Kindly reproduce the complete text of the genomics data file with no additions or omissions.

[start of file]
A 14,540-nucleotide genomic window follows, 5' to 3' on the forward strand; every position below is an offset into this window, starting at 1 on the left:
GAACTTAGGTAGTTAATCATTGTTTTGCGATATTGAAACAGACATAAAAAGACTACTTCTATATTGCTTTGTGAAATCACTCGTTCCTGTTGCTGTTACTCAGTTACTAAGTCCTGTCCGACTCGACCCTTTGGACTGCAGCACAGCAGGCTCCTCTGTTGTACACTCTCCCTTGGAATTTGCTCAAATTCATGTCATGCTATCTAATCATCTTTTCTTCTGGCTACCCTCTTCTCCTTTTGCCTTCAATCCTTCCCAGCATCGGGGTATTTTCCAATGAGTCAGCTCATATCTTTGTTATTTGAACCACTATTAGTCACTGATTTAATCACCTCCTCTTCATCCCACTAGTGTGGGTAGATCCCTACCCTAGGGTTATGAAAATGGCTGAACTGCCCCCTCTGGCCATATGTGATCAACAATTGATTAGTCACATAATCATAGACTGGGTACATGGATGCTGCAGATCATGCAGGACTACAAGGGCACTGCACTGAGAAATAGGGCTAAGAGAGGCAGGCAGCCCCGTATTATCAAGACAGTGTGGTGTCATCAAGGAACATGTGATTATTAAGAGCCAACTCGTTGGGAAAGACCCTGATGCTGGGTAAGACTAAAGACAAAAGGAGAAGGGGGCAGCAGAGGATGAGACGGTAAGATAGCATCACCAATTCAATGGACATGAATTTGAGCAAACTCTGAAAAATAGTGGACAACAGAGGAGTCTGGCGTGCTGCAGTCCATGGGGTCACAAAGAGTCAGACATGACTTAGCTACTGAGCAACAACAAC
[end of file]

A 14,540-nucleotide genomic window follows, 5' to 3' on the forward strand; every position below is an offset into this window, starting at 1 on the left:
GAACTTAGGTAGTTAATCATTGTTTTGCGATATTGAAACAGACATAAAAAGACTACTTCTATATTGCTTTGTGAAATCACTCGTTCCTGTTGCTGTTACTCAGTTACTAAGTCCTGTCCGACTCGACCCTTTGGACTGCAGCACAGCAGGCTCCTCTGTTGTACACTCTCCCTTGGAATTTGCTCAAATTCATGTCATGCTATCTAATCATCTTTTCTTCTGGCTACCCTCTTCTCCTTTTGCCTTCAATCCTTCCCAGCATCGGGGTATTTTCCAATGAGTCAGCTCATATCTTTGTTATTTGAACCACTATTAGTCACTGATTTAATCACCTCCTCTTCATCCCACTAGTGTGGGTAGATCCCTACCCTAGGGTTATGAAAATGGCTGAACTGCCCCCTCTGGCCATATGTGATCAACAATTGATTAGTCACATAATCATAGACTGGGTACATGGATGCTGCAGATCATGCAGGACTACAAGGGCACTGCACTGAGAAATAGGGCTAAGAGAGGCAGGCAGCCCCGTATTATCAAGACAGTGTGGTGTCATCAAGGAACATGTGATTATTAAGAGCCAACTCGTTGGGAAAGACCCTGATGCTGGGTAAGACTAAAGACAAAAGGAGAAGGGGGCAGCAGAGGATGAGACGGTAAGATAGCATCACCAATTCAATGGACATGAATTTGAGCAAACTCTGAAAAATAGTGGACAACAGAGGAGTCTGGCGTGCTGCAGTCCATGGGGTCACAAAGAGTCAGACATGACTTAGCTACTGAGCAACAACAAC